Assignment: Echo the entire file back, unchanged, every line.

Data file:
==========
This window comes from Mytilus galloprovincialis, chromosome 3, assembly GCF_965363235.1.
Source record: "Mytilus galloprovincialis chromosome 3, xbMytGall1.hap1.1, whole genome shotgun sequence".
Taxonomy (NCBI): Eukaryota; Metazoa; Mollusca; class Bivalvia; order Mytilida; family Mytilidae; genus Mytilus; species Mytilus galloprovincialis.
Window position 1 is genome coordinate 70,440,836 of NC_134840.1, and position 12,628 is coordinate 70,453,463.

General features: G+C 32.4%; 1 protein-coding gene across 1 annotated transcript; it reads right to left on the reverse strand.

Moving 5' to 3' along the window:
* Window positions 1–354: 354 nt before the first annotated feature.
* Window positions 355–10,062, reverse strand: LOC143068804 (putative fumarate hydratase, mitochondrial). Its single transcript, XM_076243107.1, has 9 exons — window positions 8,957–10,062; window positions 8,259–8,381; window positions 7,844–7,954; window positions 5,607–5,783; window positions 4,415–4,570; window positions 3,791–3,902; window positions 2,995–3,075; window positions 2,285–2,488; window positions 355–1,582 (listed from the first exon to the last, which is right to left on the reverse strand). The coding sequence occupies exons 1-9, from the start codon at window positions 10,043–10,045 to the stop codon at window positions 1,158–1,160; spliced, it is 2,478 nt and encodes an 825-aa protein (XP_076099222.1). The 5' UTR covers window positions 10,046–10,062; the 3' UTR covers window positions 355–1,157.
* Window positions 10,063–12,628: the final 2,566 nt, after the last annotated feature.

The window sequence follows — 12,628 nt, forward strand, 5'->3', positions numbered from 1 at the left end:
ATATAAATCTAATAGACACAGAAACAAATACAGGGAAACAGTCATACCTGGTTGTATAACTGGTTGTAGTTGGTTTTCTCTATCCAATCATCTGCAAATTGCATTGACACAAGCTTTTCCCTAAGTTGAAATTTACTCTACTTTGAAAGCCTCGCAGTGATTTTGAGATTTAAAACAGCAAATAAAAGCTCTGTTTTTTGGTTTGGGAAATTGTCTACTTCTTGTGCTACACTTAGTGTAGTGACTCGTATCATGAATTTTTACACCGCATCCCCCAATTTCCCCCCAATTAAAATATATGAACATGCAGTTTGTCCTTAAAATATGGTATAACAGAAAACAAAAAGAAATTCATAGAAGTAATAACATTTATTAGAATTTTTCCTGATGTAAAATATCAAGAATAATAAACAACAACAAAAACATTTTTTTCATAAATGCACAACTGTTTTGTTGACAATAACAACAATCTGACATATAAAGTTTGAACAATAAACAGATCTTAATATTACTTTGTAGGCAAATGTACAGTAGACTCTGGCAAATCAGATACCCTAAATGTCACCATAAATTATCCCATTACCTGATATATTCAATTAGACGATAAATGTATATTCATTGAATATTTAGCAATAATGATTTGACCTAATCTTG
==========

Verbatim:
This window comes from Mytilus galloprovincialis, chromosome 3, assembly GCF_965363235.1.
Source record: "Mytilus galloprovincialis chromosome 3, xbMytGall1.hap1.1, whole genome shotgun sequence".
Taxonomy (NCBI): Eukaryota; Metazoa; Mollusca; class Bivalvia; order Mytilida; family Mytilidae; genus Mytilus; species Mytilus galloprovincialis.
Window position 1 is genome coordinate 70,440,836 of NC_134840.1, and position 12,628 is coordinate 70,453,463.

General features: G+C 32.4%; 1 protein-coding gene across 1 annotated transcript; it reads right to left on the reverse strand.

Moving 5' to 3' along the window:
* Window positions 1–354: 354 nt before the first annotated feature.
* Window positions 355–10,062, reverse strand: LOC143068804 (putative fumarate hydratase, mitochondrial). Its single transcript, XM_076243107.1, has 9 exons — window positions 8,957–10,062; window positions 8,259–8,381; window positions 7,844–7,954; window positions 5,607–5,783; window positions 4,415–4,570; window positions 3,791–3,902; window positions 2,995–3,075; window positions 2,285–2,488; window positions 355–1,582 (listed from the first exon to the last, which is right to left on the reverse strand). The coding sequence occupies exons 1-9, from the start codon at window positions 10,043–10,045 to the stop codon at window positions 1,158–1,160; spliced, it is 2,478 nt and encodes an 825-aa protein (XP_076099222.1). The 5' UTR covers window positions 10,046–10,062; the 3' UTR covers window positions 355–1,157.
* Window positions 10,063–12,628: the final 2,566 nt, after the last annotated feature.

The window sequence follows — 12,628 nt, forward strand, 5'->3', positions numbered from 1 at the left end:
ATATAAATCTAATAGACACAGAAACAAATACAGGGAAACAGTCATACCTGGTTGTATAACTGGTTGTAGTTGGTTTTCTCTATCCAATCATCTGCAAATTGCATTGACACAAGCTTTTCCCTAAGTTGAAATTTACTCTACTTTGAAAGCCTCGCAGTGATTTTGAGATTTAAAACAGCAAATAAAAGCTCTGTTTTTTGGTTTGGGAAATTGTCTACTTCTTGTGCTACACTTAGTGTAGTGACTCGTATCATGAATTTTTACACCGCATCCCCCAATTTCCCCCCAATTAAAATATATGAACATGCAGTTTGTCCTTAAAATATGGTATAACAGAAAACAAAAAGAAATTCATAGAAGTAATAACATTTATTAGAATTTTTCCTGATGTAAAATATCAAGAATAATAAACAACAACAAAAACATTTTTTTCATAAATGCACAACTGTTTTGTTGACAATAACAACAATCTGACATATAAAGTTTGAACAATAAACAGATCTTAATATTACTTTGTAGGCAAATGTACAGTAGACTCTGGCAAATCAGATACCCTAAATGTCACCATAAATTATCCCATTACCTGATATATTCAATTAGACGATAAATGTATATTCATTGAATATTTAGCAATAATGATTTGACCTAATCTTG